Holy week in Guatemala (and Central America in general) is a completely different experience than in the US. I think of easter baskets, egg coloring, and getting together with the family for lunch as my Easter tradition. Down here, this is the biggest holiday of the year. Nearly 80% of Guatemala city disappears- going to Antigua, the beaches, and staying with family in their hometowns.
Early in the week, Santiago started making preparations. They created pine covered trellises to line all the streets that the procession would follow. The mayan diety (or Catholic Saint depending on who you ask) Maximon, had a small parade on Wednesday, making a stop at the Municipal building before being 'hung' in his small chapel on the Catholic church plaza. Some say he represents Judas, hanging himself in shame of betraying Jesus. For others, this is his punishment for all the bad things he's done this year. Unlike other saints, people visit Maximon to curse other people in addition to the health and prosperity requests.
We went to Antigua with some friends and saw the incredible alfombras, artistic 'carpets' made out of colored sawdust, flowers, pine needles, and other natural items. There are so many processions in Antigua that these carpets are constantly being created, destroyed by the marching crowds, cleaned up and recreated.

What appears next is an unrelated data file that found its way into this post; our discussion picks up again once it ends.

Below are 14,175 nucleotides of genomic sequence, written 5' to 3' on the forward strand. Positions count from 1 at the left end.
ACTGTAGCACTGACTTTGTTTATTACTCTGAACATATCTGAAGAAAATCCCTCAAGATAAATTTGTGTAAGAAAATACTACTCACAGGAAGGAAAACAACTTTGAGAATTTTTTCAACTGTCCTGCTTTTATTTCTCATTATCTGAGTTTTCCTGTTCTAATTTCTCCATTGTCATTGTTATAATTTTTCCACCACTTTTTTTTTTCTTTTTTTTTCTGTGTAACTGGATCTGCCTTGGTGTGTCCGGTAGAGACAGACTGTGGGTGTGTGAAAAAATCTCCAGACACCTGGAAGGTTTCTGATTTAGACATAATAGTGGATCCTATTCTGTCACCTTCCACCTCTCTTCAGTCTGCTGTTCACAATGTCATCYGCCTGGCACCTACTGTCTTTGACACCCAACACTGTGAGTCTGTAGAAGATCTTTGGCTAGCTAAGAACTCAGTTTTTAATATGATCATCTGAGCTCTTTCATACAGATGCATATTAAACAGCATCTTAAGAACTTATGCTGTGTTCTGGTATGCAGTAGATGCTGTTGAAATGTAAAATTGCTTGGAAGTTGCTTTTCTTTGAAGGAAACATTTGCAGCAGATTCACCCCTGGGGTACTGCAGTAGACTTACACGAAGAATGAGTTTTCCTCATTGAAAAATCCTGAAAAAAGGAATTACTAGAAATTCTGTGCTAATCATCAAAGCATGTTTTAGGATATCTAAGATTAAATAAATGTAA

The alfombras in Santiago didn't have as many flowers, pine needles, etc- but they made up for it in the sheer quantity created.
Elaborate processions with LARGE floats are carried from the church, around town, and back into the church. In Santiago the men wore their traditional garb, but in Antigua the streets were packed with men in purple.
The processions included reenactments, music, LOTS of incense, and the floats, which can weigh up to 3 tons. These guys carried the floats literally 50 blocks or more, switching off periodically. It caused us to reflect on how much we jump straight to the Resurrection, with it's chocolate, marshmallow bunnies and pretty pastel colors, glossing over the suffering, lamenting, and pain of the crucifixion. On the other hand, Easter Sunday felt really anti-climatic; people were mostly just traveling back from vacations, trying to get ready for work the next day. I think both cultures could stand to learn a little from each other about the meaning of this Holy Week.
We went to Casa Horeb, a Mennonite church in Guatemala city for Easter Sunday. The service started at 6AM and had a lot of special music, singing, and a sermon that was probably pretty good. (It's hard to listen and understand Spanish when you're so tired!) We did miss singing familiar songs- I couldn't get "Up from the grave he arose (he arose)" out of my head all morning. Instead of Easter Breads before the service, we had tamales afterwords, and didn't get back to the Mennonite guest house until 10:45. We had a chance to Skype with Jared's ENTIRE extended family that were all gathered together, and with Traci's family as well. It was a lot of fun to catch up, but made us homesick as well.
I know we always say this, but we plan to update the blog again soon. . .
I especially loved this alfombra, located inside one of the Catholic churches in Antigua that used mangoes, corn, peppers, carrots, watermelons and bottles of honey as part of the decor.